As another holiday season of shopping and gift-giving draws to its close, ask yourself which you enjoyed more: getting presents or giving them?
If you’re like most people, you’ll say giving is more pleasurable. That’s the right answer. It’s consistent with most brain science, with most ethical reasoning and with the precepts of most of the world’s religions (see Acts 20:35 for more information).
These facts are entirely consistent with the self-oriented nature of human action. Unless you are a saint, you probably feel stronger motivations to give, and greater satisfaction afterward, when the recipients are closer to you emotionally or physically. Generosity to your immediate family produces the strongest effect, followed by extended family and friends, then acquaintances, then strangers who live in your community.
That doesn’t mean we’re indifferent to strangers who live far away. Indeed, we are often genuinely touched by the good or bad things that happen to them and may even be moved to take action in response to the latter.
In his "Theory of Moral Sentiments," the Scottish philosopher Adam Smith famously offered the example of two calamities. First, what if the entire empire of China was swallowed by an earthquake? Smith argues that the average European would “express very strongly his sorrow for the misfortune of that unhappy people.” But “when all these humane sentiments had been once fairly expressed, he would pursue his business or his pleasure, take his repose or his diversion, with the same ease and tranquility, as if no such accident had happened.”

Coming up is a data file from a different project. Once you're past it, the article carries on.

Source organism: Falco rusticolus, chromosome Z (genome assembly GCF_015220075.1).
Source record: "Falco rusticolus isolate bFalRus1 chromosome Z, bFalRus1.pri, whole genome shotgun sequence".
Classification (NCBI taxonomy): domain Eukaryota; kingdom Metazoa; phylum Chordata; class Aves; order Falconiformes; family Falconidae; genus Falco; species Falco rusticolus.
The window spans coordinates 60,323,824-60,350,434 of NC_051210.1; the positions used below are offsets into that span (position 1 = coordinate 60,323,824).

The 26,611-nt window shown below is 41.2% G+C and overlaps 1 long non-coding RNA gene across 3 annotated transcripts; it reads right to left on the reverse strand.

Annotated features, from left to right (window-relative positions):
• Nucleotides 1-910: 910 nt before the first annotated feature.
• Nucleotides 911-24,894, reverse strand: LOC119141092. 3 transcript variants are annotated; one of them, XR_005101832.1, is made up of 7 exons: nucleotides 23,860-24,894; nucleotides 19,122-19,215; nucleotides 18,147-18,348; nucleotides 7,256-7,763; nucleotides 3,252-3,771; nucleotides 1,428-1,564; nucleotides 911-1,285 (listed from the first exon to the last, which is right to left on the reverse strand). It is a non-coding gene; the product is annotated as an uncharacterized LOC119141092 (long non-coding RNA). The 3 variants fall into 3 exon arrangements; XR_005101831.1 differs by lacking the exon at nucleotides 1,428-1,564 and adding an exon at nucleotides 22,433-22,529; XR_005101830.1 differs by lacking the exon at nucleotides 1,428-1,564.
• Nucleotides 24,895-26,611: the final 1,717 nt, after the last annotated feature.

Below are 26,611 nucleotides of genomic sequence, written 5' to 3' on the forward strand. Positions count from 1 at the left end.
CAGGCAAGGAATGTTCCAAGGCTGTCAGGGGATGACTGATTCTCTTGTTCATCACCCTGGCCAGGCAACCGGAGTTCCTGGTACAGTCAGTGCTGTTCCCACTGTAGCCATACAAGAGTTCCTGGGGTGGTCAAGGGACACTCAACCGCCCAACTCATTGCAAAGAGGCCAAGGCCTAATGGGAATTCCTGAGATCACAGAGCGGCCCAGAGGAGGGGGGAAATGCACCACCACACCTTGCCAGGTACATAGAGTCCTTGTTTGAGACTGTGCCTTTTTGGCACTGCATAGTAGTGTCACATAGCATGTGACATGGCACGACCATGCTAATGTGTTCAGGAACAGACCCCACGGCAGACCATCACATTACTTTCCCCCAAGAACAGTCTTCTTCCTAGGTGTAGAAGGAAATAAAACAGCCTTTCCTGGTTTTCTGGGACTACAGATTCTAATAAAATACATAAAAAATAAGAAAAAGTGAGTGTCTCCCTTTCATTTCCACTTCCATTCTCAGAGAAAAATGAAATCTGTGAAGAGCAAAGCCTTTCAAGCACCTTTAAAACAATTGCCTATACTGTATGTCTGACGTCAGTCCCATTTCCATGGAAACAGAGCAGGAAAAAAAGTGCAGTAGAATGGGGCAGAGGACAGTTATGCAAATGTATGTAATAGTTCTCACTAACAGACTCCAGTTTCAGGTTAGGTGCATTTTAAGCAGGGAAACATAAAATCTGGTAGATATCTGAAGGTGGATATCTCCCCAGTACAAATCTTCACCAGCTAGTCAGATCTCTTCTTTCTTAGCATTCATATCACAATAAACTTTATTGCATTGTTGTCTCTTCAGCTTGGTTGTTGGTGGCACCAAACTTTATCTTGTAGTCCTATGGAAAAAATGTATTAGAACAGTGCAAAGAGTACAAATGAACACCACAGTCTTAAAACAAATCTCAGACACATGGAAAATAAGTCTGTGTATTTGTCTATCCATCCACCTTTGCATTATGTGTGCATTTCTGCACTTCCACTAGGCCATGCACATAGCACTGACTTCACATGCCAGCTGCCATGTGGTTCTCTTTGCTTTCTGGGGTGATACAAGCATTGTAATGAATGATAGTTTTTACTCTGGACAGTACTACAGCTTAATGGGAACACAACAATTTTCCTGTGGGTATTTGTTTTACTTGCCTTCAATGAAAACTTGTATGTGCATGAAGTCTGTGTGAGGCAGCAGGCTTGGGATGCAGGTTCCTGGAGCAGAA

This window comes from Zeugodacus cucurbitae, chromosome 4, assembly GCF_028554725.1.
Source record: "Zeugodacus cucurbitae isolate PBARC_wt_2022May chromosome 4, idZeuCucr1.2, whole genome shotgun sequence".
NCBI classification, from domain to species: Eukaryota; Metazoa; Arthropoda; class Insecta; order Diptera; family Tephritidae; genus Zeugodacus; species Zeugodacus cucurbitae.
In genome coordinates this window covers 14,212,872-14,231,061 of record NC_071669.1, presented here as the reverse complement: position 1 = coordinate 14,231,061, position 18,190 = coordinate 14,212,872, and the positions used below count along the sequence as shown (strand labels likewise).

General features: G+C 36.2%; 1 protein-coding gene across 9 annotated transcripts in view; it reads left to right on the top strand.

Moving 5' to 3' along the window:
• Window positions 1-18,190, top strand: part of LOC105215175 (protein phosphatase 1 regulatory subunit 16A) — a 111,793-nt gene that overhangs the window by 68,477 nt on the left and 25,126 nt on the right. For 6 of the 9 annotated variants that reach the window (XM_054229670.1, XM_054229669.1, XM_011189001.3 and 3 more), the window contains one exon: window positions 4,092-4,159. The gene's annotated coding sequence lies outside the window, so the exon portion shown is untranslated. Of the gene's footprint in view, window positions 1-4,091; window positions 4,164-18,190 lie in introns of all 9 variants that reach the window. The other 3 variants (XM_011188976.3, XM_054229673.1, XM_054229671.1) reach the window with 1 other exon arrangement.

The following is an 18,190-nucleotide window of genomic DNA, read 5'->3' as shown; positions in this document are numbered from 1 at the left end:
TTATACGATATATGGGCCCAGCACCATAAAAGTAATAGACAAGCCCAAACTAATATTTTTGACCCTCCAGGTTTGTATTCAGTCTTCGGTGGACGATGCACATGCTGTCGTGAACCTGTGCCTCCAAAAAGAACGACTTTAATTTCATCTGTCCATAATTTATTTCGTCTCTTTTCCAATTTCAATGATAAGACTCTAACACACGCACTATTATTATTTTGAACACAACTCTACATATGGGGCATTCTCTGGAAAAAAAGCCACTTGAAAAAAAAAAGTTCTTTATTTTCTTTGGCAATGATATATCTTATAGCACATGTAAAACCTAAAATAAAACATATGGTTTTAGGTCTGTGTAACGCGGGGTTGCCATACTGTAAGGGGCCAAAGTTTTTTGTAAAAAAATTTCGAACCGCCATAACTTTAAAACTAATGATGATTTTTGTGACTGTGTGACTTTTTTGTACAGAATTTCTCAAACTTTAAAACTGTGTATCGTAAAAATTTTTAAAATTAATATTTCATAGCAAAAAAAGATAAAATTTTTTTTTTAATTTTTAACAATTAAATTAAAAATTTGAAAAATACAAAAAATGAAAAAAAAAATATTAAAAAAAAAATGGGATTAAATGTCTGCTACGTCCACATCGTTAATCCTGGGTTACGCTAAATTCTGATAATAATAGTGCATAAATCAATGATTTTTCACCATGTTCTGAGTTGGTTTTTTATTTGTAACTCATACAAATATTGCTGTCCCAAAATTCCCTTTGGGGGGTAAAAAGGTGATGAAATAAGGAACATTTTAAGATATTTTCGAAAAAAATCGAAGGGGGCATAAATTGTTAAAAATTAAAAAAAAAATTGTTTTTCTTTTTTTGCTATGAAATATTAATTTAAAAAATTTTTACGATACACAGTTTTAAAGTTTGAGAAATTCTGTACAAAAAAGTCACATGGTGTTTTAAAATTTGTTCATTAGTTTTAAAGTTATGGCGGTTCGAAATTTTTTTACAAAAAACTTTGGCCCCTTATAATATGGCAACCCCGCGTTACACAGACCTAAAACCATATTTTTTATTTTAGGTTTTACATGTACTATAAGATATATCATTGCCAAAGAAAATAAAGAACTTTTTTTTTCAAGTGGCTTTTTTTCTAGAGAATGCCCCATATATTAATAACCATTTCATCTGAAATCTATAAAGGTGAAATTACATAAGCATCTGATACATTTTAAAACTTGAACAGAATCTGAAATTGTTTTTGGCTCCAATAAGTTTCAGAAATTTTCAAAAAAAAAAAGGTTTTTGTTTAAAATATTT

If, on the other hand, that same man accidentally cut off his own finger, the calamity would occupy his mind for months or years afterward. Does that really mean that one’s little finger is worth more, in a moral sense, than the lives of hundreds of millions of Chinese? Of course not, Smith argued. But what it does mean is that human beings have a nature, and if we are to engage in moral behavior, we can’t simply ignore it.
Instead, Smith concluded, we should structure our ethical codes, social obligations and social institutions to produce as much moral behavior as possible. Three key virtues are required, in order: prudence, justice and benevolence.
First, we should prudently take care of our households, families and surroundings, satisfying immediate needs and ensuring that we do not become a burden on others. Second, we should strive for justice, defined as respecting the rights of others to make their own decisions based on their own prudent judgment, while neither injuring them nor taking their property and defending their rights against encroachment.
Finally, we should strive to be benevolent, although it’s harder to do this well than it is to be prudent and just. Smith compared the rules of justice to the rules of grammar, while arguing that the rules of benevolence are more like the practices that produce art. The rules of justice are “precise, accurate and indispensable,” Smith wrote, while the rules of benevolence are “loose, vague, and indeterminate, and present us rather with a general idea of the perfect we ought to aim at, than afford us any certain and infallible directions for acquiring it.”
If you are engaged in charitable work, the interaction between human nature and generosity is especially important. Here’s one straightforward application: if you want to encourage donations, don’t just talk about benefits to recipients. Talk about the benefits the donor will feel from aiding your cause.
Researchers documented this “warm glow” effect in a recent study of a large-scale donation program in Alaska. Some Alaskans received a postcard with the theme “Make Alaska Better for Everyone.” Others received a postcard with the theme “Warm Your Heart.” Both messages boosted the propensity to give, when compared to a control group, but the average gift was largest among those receiving the “warm glow” postcard.
Harnessing human nature can be a bit like sailing upwind. Yelling at the wind to change its direction won’t work. But tacking does.